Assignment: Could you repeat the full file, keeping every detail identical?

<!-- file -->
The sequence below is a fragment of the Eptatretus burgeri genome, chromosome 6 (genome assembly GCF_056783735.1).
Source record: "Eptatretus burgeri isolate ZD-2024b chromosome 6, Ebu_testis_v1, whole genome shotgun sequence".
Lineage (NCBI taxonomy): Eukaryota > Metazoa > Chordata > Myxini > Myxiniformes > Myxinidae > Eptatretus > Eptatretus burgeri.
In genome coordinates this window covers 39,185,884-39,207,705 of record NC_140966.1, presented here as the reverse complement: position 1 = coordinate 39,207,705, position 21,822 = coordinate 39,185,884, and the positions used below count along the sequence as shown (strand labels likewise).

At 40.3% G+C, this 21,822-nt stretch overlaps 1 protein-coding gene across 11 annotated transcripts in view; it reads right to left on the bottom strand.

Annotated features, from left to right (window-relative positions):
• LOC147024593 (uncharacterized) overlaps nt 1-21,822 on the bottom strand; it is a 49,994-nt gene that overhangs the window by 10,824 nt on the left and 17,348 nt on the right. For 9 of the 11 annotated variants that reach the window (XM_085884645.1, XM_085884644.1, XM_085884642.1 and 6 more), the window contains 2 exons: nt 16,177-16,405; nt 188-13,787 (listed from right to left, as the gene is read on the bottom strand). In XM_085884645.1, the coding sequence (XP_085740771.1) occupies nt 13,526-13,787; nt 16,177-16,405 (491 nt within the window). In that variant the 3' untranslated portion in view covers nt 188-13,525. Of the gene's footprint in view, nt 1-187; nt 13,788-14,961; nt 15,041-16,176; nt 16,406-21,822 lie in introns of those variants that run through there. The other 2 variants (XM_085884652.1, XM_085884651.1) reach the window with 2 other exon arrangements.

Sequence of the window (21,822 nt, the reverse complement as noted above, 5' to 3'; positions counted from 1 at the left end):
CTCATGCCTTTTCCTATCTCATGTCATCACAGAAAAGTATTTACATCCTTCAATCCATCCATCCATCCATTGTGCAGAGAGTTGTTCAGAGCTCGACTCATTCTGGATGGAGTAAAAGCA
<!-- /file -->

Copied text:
The sequence below is a fragment of the Eptatretus burgeri genome, chromosome 6 (genome assembly GCF_056783735.1).
Source record: "Eptatretus burgeri isolate ZD-2024b chromosome 6, Ebu_testis_v1, whole genome shotgun sequence".
Lineage (NCBI taxonomy): Eukaryota > Metazoa > Chordata > Myxini > Myxiniformes > Myxinidae > Eptatretus > Eptatretus burgeri.
In genome coordinates this window covers 39,185,884-39,207,705 of record NC_140966.1, presented here as the reverse complement: position 1 = coordinate 39,207,705, position 21,822 = coordinate 39,185,884, and the positions used below count along the sequence as shown (strand labels likewise).

At 40.3% G+C, this 21,822-nt stretch overlaps 1 protein-coding gene across 11 annotated transcripts in view; it reads right to left on the bottom strand.

Annotated features, from left to right (window-relative positions):
• LOC147024593 (uncharacterized) overlaps nt 1-21,822 on the bottom strand; it is a 49,994-nt gene that overhangs the window by 10,824 nt on the left and 17,348 nt on the right. For 9 of the 11 annotated variants that reach the window (XM_085884645.1, XM_085884644.1, XM_085884642.1 and 6 more), the window contains 2 exons: nt 16,177-16,405; nt 188-13,787 (listed from right to left, as the gene is read on the bottom strand). In XM_085884645.1, the coding sequence (XP_085740771.1) occupies nt 13,526-13,787; nt 16,177-16,405 (491 nt within the window). In that variant the 3' untranslated portion in view covers nt 188-13,525. Of the gene's footprint in view, nt 1-187; nt 13,788-14,961; nt 15,041-16,176; nt 16,406-21,822 lie in introns of those variants that run through there. The other 2 variants (XM_085884652.1, XM_085884651.1) reach the window with 2 other exon arrangements.

Sequence of the window (21,822 nt, the reverse complement as noted above, 5' to 3'; positions counted from 1 at the left end):
CTCATGCCTTTTCCTATCTCATGTCATCACAGAAAAGTATTTACATCCTTCAATCCATCCATCCATCCATTGTGCAGAGAGTTGTTCAGAGCTCGACTCATTCTGGATGGAGTAAAAGCA